Information, observations, and analysis from the James River valley on the Northern Plains-----
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It's the will of the people.
The woman, a retired professor, who headed the policy review committee for an organization that analyzes civil rights and government accountability shook her head every time a complaint was brought in from from South Dakota. Her advice was not comforting. She told the people with complaints, if you do not like the system of repressions in South Dakota, move.
That is not to say that she did not think change was needed and, even, possible. But she was quick to point out that the general population was not concerned about repression, discrimination, and denials of freedom, equality, and equal justice. A majority either likes the system of repressions or prefers to ignore it.
South Dakota is often ranked very high for its business climate. That is because of low business taxes, few regulations governing the way companies are allowed to do business, and a system of laws and regulations that regard employees as bonded servants, or worse. South Dakota is an "at will" state, meaning that employees are treated at the will and discretion of their employers. No rules requiring honesty and fair play govern the work place in South Dakota, so when most employees walk through their work place doors, they revert to the status of serfs, whose lives are governed at the pleasure of their "superiors."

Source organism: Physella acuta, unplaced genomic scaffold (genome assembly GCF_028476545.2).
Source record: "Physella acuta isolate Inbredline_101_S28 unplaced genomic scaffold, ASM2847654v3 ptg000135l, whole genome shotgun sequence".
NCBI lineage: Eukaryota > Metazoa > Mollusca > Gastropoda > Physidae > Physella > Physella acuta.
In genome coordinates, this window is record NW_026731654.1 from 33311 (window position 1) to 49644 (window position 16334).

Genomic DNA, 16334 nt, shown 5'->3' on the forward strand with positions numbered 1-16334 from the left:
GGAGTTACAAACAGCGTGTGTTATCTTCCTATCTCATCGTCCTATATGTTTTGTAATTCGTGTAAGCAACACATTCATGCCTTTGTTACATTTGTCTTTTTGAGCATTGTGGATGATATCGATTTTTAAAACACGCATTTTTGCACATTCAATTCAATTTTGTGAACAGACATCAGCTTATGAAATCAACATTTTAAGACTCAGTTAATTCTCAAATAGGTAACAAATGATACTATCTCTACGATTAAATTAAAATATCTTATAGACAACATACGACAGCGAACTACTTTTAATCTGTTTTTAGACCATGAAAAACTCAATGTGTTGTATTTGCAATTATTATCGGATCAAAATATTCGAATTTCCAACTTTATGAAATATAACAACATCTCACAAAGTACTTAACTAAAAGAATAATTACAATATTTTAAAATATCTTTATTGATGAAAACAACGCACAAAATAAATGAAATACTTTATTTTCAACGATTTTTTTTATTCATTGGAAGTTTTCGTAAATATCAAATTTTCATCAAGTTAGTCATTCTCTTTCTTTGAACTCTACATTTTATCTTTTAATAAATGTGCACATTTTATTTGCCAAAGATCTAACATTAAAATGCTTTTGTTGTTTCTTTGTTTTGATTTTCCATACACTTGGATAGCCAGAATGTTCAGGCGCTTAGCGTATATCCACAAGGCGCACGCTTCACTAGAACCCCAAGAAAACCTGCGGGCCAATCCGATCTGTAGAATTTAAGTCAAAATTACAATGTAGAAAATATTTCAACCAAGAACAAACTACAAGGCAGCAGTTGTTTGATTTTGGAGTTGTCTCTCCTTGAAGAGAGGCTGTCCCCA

However, that high ranking in business climate is exactly what makes South Dakota a terrible place to work. Unless an employee works for a company or boss that possesses a sense of genuine work ethics, there is no American principle in the South Dakota workplace. And no one, but a few oppressed workers, seems to care. That is one of the reasons businesses close or fail to start up in South Dakota: good workers move and refuse to come here.
South Dakotans are said to possess a strong "work ethic," but employers generally do not. The work ethics in South Dakota are among the reasons it stays at the bottom of many state rankings. They include:
- South Dakota has the lowest average annual salary in the nation. (And it has the highest number of families in which two or more families contribute to the income to stay out of the poverty level.)
- It has the poorest counties in the nation.
- It has labor laws that deny real good-faith bargaining for unions, and that deny binding arbitration in labor disputes.
- It pays its teachers, the people most involved in preparing kids for the future, the lowest in the nation according to rankings put out by the U.S. Dept. of Education, the National Education Association, and the American Federation of Teachers.
- It is ranked 50th by the Better Government Association study on integrity in government (funded by the Ford Foundation).
In the portion of the government integrity survey that deals with freedom of information, South Dakota receives a zero. The people (and the press) have no legally-enforced access to information on how government performs, no access to justice when they are ripped off by private companies or government agencies, and no recourse when information that is considered public information is denied them.
In many aspects, South Dakota is part of the Third World. Why? Well, no one really cares. The diffidence is bi-partisan.
The only initiative we have seen in state government to bring the state somehow in line with the basic matters of freedom and integrity enjoyed in other states is the persistent introduction to the state legislature of binding arbitration. It loses every year.
And so people who want the benefits of America move.